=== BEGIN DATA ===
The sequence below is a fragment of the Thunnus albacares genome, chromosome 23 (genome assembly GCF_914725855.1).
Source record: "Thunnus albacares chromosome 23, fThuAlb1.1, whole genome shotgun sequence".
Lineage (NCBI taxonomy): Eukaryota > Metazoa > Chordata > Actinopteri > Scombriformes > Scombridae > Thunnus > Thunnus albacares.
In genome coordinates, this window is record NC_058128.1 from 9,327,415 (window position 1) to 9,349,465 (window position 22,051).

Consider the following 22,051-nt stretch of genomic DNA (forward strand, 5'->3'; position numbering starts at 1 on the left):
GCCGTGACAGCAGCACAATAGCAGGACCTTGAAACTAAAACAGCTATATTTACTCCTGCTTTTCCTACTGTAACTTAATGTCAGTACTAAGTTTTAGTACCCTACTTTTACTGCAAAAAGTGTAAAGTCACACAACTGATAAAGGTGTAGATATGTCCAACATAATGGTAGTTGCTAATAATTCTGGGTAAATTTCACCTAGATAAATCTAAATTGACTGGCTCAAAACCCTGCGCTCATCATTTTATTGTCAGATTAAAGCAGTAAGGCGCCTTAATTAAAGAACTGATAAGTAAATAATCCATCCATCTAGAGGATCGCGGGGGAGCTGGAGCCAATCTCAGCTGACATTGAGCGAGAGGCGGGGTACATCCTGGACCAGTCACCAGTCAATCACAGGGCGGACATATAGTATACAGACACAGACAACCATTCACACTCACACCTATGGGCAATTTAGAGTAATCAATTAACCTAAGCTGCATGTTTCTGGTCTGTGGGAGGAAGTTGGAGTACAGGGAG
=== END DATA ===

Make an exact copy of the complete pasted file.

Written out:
The sequence below is a fragment of the Thunnus albacares genome, chromosome 23 (genome assembly GCF_914725855.1).
Source record: "Thunnus albacares chromosome 23, fThuAlb1.1, whole genome shotgun sequence".
Lineage (NCBI taxonomy): Eukaryota > Metazoa > Chordata > Actinopteri > Scombriformes > Scombridae > Thunnus > Thunnus albacares.
In genome coordinates, this window is record NC_058128.1 from 9,327,415 (window position 1) to 9,349,465 (window position 22,051).

Consider the following 22,051-nt stretch of genomic DNA (forward strand, 5'->3'; position numbering starts at 1 on the left):
GCCGTGACAGCAGCACAATAGCAGGACCTTGAAACTAAAACAGCTATATTTACTCCTGCTTTTCCTACTGTAACTTAATGTCAGTACTAAGTTTTAGTACCCTACTTTTACTGCAAAAAGTGTAAAGTCACACAACTGATAAAGGTGTAGATATGTCCAACATAATGGTAGTTGCTAATAATTCTGGGTAAATTTCACCTAGATAAATCTAAATTGACTGGCTCAAAACCCTGCGCTCATCATTTTATTGTCAGATTAAAGCAGTAAGGCGCCTTAATTAAAGAACTGATAAGTAAATAATCCATCCATCTAGAGGATCGCGGGGGAGCTGGAGCCAATCTCAGCTGACATTGAGCGAGAGGCGGGGTACATCCTGGACCAGTCACCAGTCAATCACAGGGCGGACATATAGTATACAGACACAGACAACCATTCACACTCACACCTATGGGCAATTTAGAGTAATCAATTAACCTAAGCTGCATGTTTCTGGTCTGTGGGAGGAAGTTGGAGTACAGGGAG